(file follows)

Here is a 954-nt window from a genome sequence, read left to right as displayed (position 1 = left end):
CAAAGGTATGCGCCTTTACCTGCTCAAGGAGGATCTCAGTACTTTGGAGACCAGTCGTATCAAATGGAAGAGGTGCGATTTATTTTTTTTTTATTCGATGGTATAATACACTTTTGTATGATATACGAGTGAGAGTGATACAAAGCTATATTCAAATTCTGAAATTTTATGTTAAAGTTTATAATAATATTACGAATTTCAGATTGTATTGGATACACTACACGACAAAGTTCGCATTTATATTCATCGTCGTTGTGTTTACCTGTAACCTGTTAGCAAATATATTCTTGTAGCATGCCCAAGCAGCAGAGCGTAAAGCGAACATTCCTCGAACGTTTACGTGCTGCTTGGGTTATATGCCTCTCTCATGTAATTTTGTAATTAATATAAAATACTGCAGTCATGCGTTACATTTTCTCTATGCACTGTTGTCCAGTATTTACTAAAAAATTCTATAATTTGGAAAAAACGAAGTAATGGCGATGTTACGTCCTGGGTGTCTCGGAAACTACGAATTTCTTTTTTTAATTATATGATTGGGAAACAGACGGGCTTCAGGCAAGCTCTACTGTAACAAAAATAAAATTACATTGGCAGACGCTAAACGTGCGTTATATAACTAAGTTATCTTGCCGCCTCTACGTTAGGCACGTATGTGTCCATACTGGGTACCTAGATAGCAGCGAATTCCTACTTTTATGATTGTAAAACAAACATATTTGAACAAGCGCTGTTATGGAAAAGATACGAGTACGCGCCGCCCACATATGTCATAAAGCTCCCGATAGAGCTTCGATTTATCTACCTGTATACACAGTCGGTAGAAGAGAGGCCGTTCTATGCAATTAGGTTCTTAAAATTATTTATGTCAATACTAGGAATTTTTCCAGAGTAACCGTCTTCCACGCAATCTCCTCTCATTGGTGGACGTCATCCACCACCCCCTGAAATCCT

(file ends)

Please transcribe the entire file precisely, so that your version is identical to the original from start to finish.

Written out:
Here is a 954-nt window from a genome sequence, read left to right as displayed (position 1 = left end):
CAAAGGTATGCGCCTTTACCTGCTCAAGGAGGATCTCAGTACTTTGGAGACCAGTCGTATCAAATGGAAGAGGTGCGATTTATTTTTTTTTTATTCGATGGTATAATACACTTTTGTATGATATACGAGTGAGAGTGATACAAAGCTATATTCAAATTCTGAAATTTTATGTTAAAGTTTATAATAATATTACGAATTTCAGATTGTATTGGATACACTACACGACAAAGTTCGCATTTATATTCATCGTCGTTGTGTTTACCTGTAACCTGTTAGCAAATATATTCTTGTAGCATGCCCAAGCAGCAGAGCGTAAAGCGAACATTCCTCGAACGTTTACGTGCTGCTTGGGTTATATGCCTCTCTCATGTAATTTTGTAATTAATATAAAATACTGCAGTCATGCGTTACATTTTCTCTATGCACTGTTGTCCAGTATTTACTAAAAAATTCTATAATTTGGAAAAAACGAAGTAATGGCGATGTTACGTCCTGGGTGTCTCGGAAACTACGAATTTCTTTTTTTAATTATATGATTGGGAAACAGACGGGCTTCAGGCAAGCTCTACTGTAACAAAAATAAAATTACATTGGCAGACGCTAAACGTGCGTTATATAACTAAGTTATCTTGCCGCCTCTACGTTAGGCACGTATGTGTCCATACTGGGTACCTAGATAGCAGCGAATTCCTACTTTTATGATTGTAAAACAAACATATTTGAACAAGCGCTGTTATGGAAAAGATACGAGTACGCGCCGCCCACATATGTCATAAAGCTCCCGATAGAGCTTCGATTTATCTACCTGTATACACAGTCGGTAGAAGAGAGGCCGTTCTATGCAATTAGGTTCTTAAAATTATTTATGTCAATACTAGGAATTTTTCCAGAGTAACCGTCTTCCACGCAATCTCCTCTCATTGGTGGACGTCATCCACCACCCCCTGAAATCCT